Armenians, Kurds in Lebanon hold on to their languages
Beirut - Armenians and Kurds, who constitute the main ethnic minorities in Lebanon, have fared differently in preserving their ethnic identities, including the crucial element of language.
Armenians have succeeded in keeping the use of their mother tongue widespread among their community but the Kurds of Lebanon have been largely absorbed into Arabic culture.
“I can quite confidently say that 90% of Lebanese Armenians can speak their native language, though some do not read or write in Armenian,” said Armenian Catholic priest Elie Yeghyaian, who also teaches at Armenian schools.
“Armenian is a vibrant language, rich with songs, poems and culture. It is spoken at home and used in the church, especially the Greek Orthodox Church, where mass is held in Armenian only,” Yeghyaian said.
“Even if children are not learning Armenian at school, they are forced to speak it to be able to follow mass and participate in church services.”
Since arriving in Lebanon a century ago, the Armenian community of 170,000 has established many churches, cultural clubs, philanthropic and youth organisations, in addition to political parties, schools and a university that play a big role in maintaining their ancestral language.
They also have radio stations that cover news of the Armenian communities in Lebanon and the diaspora and two Lebanese TV stations, Al-Mustqabal and Orange TV, broadcast daily Armenian news bulletins.
However, younger people differ from their forefathers in the ability to master Arabic, especially among children of mixed marriages.
“Our language has been losing ground among children whose mother is a Lebanese. In fact, most Armenians who speak perfect Arabic have Lebanese blood and their mother tongue is Arabic more than anything else,” Yeghyaian noted.
Until the early 1960s, Armenian children were mostly enrolled in Armenian schools that did not teach Arabic. In time, the schools introduced the regular Lebanese curricula, including Arabic literature, history and culture, preparing students for the Lebanese official baccalaureate examinations. Unlike their ancestors, who could hardly communicate in Arabic, young Armenians have been able to integrate and interact with their Arab environment.
“When Armenians first arrived in Lebanon [fleeing genocide in Turkey], they spoke their native language in addition to the Turkish language. Eventually the third generation lost the Turkish, replacing it with Arabic,” Yeghyaian said.
With more Armenian children joining Lebanese schools, there is a whole generation who can speak their ancestral language but cannot read and write it, the priest said.
“We used to have 50 to 60 Armenian schools in the past but the number dropped to 28 because many Armenians have emigrated and others are joining Lebanese establishments,” he said. “But some parents are keen to inculcate a sense of duty towards the ancestral language and would give their children private Armenian lessons.”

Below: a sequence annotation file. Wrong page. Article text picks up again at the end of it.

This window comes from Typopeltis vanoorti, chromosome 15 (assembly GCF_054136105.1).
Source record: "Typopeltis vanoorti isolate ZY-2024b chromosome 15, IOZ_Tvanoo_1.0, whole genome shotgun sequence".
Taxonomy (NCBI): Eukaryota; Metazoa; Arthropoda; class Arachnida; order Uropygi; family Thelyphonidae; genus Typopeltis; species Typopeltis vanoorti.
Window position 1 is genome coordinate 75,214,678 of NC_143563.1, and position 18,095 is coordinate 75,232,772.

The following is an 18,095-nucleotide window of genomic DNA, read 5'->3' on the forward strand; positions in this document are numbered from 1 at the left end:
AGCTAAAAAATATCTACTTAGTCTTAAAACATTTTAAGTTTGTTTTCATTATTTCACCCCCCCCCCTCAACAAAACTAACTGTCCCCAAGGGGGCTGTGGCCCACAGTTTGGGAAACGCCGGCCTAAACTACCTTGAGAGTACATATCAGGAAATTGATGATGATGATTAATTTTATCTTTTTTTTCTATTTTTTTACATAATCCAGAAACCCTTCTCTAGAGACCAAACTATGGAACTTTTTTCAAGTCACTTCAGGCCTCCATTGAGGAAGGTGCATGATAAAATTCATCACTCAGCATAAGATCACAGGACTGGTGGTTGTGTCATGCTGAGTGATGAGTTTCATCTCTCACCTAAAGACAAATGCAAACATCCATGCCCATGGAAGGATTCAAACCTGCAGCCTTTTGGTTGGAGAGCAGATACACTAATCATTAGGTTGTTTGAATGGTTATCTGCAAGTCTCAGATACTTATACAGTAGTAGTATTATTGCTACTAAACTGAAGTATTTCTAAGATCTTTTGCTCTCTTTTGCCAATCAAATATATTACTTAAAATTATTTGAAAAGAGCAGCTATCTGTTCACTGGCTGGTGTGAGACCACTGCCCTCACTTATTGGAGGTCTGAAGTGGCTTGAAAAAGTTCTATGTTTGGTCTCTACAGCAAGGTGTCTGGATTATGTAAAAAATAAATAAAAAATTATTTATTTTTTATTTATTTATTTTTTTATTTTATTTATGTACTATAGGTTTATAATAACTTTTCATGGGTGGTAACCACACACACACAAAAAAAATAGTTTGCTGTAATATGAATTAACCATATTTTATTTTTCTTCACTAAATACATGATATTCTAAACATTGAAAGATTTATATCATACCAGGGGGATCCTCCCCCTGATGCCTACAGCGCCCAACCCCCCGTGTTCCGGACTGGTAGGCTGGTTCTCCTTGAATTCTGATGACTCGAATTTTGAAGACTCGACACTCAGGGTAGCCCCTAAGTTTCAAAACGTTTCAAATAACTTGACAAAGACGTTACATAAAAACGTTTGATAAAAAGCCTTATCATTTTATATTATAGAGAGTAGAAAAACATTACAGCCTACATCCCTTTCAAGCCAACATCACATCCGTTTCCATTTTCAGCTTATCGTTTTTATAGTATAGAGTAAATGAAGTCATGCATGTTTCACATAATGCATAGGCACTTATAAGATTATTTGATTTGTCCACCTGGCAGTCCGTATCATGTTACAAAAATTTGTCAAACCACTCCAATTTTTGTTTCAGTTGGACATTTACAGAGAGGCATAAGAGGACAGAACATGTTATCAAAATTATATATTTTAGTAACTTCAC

Catholics, who make up about 10% of the overwhelmingly Orthodox Armenian community, have been particularly integrating in Lebanese circles and losing attachment to the native language. “The Orthodox don’t even consider us as Armenians,” said Lucy Djabrayan, in her 60s.
“At home, we speak both Arabic and Armenian because my mother is Lebanese but my nephew insists on speaking Arabic. Even when we talk to him in Armenian, he answers in Arabic. He is more Lebanese than Armenian,” Djabrayan said.
“If you don’t learn how to read and write at a younger age, it is difficult to learn it later. That is why I believe 50% of our children can only speak the language.”
The Kurds, the second largest minority in Lebanon, are losing their battle to keep their language alive.
“The Kurdish identity has been largely lost in Lebanon. There are no Kurdish schools. The community is dispersed, the children go to Lebanese schools where no Kurdish language is taught and people are not talking in Kurdish anymore,” said Mohamad Fattah Atriss, a leading figure of the Kurdish Razkari Party.
“In Turkey and Syria, you have whole Kurdish areas and so it is impossible to lose their language there. But in Lebanon, the Kurds are isolated from each other and have dissolved in their Arab entourage,” Atriss said. Although they have their own political parties and cultural clubs and maintain their traditional celebrations, the lack of Kurdish schools has been a main handicap for the community.
There is no official count of the Kurds who arrived in Lebanon around the same time as the Armenians, fleeing violence and poverty in Turkey. According to the Kurdish community, they number 125,000 in Lebanon.
“Schools are necessary to perpetuate the language but the community lacks the means and funds to establish them… Kurds are instead learning Arabic, English and French,” Atriss said. “However, we are trying hard to continue to use Kurdish and we want to teach it to our children because it is their mother tongue, which they should not give up.”
Yeghyaian said he considers language to be at the core of ethnic identity. “We should preserve it to preserve our heritage and history and reinforce our attachment to our identity,” he said.